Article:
The same people who touted injecting disinfectant to treat Covid-19 are now threatening to trigger UN sanctions under the 2015 nuclear deal they brushed aside, the Iranian FM said, taking a swipe at Trump’s notorious remarks.

“Those who muse about injecting disinfectant to ‘clean’ coronavirus, also argue that they are a ‘participant’ in a UN Security Council Resolution endorsing a deal that they long ago ‘ceased participating’ in,” Iranian Foreign Minister Mohammad Javad Zarif wrote on Twitter, citing American officials’ own words.

The tweet hit back at a salvo of threats fired off by Brian Hook, the US special representative for Iran. His Wall Street Journal op-ed explicitly pledged to “snap back” United Nations sanctions – lifted after Iran signed the 2015 nuclear deal – if the Security Council doesn’t renew an arms embargo limiting Tehran’s weapons imports.

Those who muse about injecting disinfectant to “clean” the coronavirus, also argue that they are a “participant” in a UN Security Council Resolution endorsing a deal that they long ago “ceased participating” in. Their own words.If only Kafka were around.

The embargo is set to expire in October under the 2015 pact that US President Donald Trump ditched back in 2018, thus ceasing to be a member of the deal. But according to Hook, Washington can employ its clauses when needed, because the Security Council resolution 2231 enshrining the agreement still formally names the US as a participant.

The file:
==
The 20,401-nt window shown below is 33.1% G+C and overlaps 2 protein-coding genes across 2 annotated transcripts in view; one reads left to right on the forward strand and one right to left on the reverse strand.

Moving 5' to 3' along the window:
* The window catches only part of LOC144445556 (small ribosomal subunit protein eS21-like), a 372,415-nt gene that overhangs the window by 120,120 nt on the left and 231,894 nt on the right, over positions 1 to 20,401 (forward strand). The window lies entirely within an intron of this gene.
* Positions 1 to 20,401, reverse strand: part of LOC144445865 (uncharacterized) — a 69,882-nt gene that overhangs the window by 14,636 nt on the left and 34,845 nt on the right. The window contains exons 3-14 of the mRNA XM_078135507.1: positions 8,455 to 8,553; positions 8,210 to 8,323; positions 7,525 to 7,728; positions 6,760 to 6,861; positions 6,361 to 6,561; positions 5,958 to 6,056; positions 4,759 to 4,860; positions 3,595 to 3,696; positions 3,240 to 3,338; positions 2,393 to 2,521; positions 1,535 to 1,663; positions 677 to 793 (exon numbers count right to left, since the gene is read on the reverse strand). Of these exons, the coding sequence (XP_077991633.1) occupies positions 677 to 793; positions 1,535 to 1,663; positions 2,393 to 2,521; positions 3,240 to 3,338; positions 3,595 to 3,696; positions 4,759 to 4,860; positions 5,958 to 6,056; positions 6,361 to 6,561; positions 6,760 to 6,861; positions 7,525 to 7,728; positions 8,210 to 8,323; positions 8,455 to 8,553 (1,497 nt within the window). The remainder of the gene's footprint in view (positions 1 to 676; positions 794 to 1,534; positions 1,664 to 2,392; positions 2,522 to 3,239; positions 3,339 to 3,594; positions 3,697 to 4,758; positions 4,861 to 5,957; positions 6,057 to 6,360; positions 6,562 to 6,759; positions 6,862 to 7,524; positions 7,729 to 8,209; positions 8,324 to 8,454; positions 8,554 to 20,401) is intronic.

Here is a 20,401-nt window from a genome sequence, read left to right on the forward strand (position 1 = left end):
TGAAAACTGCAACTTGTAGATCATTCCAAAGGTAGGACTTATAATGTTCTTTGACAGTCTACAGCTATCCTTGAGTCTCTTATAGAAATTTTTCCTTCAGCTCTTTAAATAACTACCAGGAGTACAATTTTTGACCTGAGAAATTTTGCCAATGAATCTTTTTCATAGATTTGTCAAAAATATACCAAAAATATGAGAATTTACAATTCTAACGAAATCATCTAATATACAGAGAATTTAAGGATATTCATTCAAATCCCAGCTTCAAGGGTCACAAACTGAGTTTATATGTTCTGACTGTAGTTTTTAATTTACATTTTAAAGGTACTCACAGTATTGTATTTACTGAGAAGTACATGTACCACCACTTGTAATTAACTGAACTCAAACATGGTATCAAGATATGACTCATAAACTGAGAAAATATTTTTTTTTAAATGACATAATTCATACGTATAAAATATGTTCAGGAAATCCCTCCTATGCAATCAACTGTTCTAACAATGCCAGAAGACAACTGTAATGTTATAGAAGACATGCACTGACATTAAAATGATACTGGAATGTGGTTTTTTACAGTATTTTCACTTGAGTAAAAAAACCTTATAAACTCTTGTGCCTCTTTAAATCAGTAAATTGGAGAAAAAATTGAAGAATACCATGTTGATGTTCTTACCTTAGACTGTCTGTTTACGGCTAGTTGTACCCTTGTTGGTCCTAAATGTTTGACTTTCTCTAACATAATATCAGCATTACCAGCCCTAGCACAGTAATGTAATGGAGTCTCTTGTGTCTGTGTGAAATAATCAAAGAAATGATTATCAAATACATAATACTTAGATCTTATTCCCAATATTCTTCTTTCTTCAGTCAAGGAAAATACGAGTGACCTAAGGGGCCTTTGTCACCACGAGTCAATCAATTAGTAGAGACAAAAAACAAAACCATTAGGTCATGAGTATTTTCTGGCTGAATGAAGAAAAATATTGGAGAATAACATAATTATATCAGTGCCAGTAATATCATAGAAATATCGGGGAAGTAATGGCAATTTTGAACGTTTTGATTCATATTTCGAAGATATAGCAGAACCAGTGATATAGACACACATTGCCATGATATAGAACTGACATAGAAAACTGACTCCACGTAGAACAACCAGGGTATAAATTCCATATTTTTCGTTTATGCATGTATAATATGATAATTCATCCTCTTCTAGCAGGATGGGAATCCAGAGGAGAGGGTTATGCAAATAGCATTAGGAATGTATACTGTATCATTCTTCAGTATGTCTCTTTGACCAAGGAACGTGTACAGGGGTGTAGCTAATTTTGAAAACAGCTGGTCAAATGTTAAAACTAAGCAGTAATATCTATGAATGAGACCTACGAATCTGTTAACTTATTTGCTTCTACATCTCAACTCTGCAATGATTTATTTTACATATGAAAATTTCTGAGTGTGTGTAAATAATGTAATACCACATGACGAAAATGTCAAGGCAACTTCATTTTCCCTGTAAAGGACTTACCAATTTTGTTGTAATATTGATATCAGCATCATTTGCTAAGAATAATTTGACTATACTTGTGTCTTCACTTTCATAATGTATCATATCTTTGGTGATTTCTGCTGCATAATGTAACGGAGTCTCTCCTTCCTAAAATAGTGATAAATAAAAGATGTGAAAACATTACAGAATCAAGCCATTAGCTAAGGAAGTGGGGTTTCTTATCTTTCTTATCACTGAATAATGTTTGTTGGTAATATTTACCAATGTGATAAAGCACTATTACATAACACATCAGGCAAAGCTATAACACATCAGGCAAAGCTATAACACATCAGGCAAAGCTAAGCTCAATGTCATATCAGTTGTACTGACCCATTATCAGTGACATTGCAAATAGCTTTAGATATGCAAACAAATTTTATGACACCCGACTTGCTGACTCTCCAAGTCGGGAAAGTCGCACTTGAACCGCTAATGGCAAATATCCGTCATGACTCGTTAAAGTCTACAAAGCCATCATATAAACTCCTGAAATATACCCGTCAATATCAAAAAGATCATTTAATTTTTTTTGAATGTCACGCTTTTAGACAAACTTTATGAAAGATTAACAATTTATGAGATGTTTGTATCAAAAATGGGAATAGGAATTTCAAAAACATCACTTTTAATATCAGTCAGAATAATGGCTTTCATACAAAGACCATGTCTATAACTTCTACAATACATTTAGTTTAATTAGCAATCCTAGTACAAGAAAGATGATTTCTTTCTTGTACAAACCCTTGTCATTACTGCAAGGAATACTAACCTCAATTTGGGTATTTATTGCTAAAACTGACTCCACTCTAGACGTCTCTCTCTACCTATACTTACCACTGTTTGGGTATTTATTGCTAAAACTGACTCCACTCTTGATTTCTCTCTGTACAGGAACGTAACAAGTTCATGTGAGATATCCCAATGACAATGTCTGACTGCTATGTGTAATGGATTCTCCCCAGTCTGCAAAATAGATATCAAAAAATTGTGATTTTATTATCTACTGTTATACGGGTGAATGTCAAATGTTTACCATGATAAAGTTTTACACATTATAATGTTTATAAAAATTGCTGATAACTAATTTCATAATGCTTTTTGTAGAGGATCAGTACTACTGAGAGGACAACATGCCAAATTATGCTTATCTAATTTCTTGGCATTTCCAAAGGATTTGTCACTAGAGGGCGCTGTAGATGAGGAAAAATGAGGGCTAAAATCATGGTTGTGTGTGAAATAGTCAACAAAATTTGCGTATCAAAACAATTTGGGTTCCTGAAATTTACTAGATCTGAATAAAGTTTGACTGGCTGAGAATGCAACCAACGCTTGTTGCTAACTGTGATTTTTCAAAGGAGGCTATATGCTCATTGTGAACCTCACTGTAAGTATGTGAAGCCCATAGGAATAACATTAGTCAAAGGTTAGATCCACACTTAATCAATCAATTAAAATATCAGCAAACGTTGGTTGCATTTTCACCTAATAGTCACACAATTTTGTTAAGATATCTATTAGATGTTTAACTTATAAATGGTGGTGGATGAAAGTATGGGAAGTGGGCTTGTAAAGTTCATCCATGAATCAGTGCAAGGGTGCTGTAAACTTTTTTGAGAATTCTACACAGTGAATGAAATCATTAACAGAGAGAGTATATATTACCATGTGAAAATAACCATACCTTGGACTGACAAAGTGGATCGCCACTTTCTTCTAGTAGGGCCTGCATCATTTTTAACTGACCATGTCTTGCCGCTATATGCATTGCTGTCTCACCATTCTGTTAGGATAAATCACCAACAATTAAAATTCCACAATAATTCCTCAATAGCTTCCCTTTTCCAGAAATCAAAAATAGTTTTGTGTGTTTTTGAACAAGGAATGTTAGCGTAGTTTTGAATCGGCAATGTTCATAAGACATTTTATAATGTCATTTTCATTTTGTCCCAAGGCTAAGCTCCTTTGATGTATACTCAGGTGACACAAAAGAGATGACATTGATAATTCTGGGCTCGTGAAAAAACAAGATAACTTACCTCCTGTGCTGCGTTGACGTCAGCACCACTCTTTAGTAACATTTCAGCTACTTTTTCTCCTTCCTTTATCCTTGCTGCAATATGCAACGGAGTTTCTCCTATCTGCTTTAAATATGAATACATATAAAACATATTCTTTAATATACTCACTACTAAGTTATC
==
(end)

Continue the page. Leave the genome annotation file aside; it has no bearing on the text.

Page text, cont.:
The explanation apparently looked overly surreal, even for Iran’s experienced chief diplomat. “If only Kafka were around,” Zarif wrote, recalling the renowned German writer whose works explored absurdity and incomprehensible situations faced by isolated protagonists.

The “disinfectant” jibe in his sarcastic comment was intended to ridicule a remark by the American president. Back in April, Trump sparked a media frenzy after floating the following: “And then I see the disinfectant where it knocks it out in a minute. One minute. And is there a way we can do something like that, by injection inside or almost a cleaning?”

Trump later told the public not to take his words at face value as they were merely intended to mock reporters. He categorically denied his words were meant as advice, saying he offered the suggestion “just to see what happens.” 

The UN sanctions in question were put in place back in the 2010s to contain Iran’s nuclear program. The relief of these, coming on the heels of the 2015 nuclear accord, saw a revival of economic activity in the Islamic Republic, just as international inspectors reported Tehran’s full compliance with the respective provisions.

Following the US withdrawal, Iran ceased implementing some of its commitments and started to enrich uranium beyond the deal’s limitations. However, simultaneously, it also signaled a willingness to stick to the agreement and allow for international monitoring at all times.

In recent weeks, Iran has been threatening a “firm” response if the arms embargo isn’t allowed to expire in October. Among the consequences would be the nuclear deal “dying forever,” as a Tehran military official put it.

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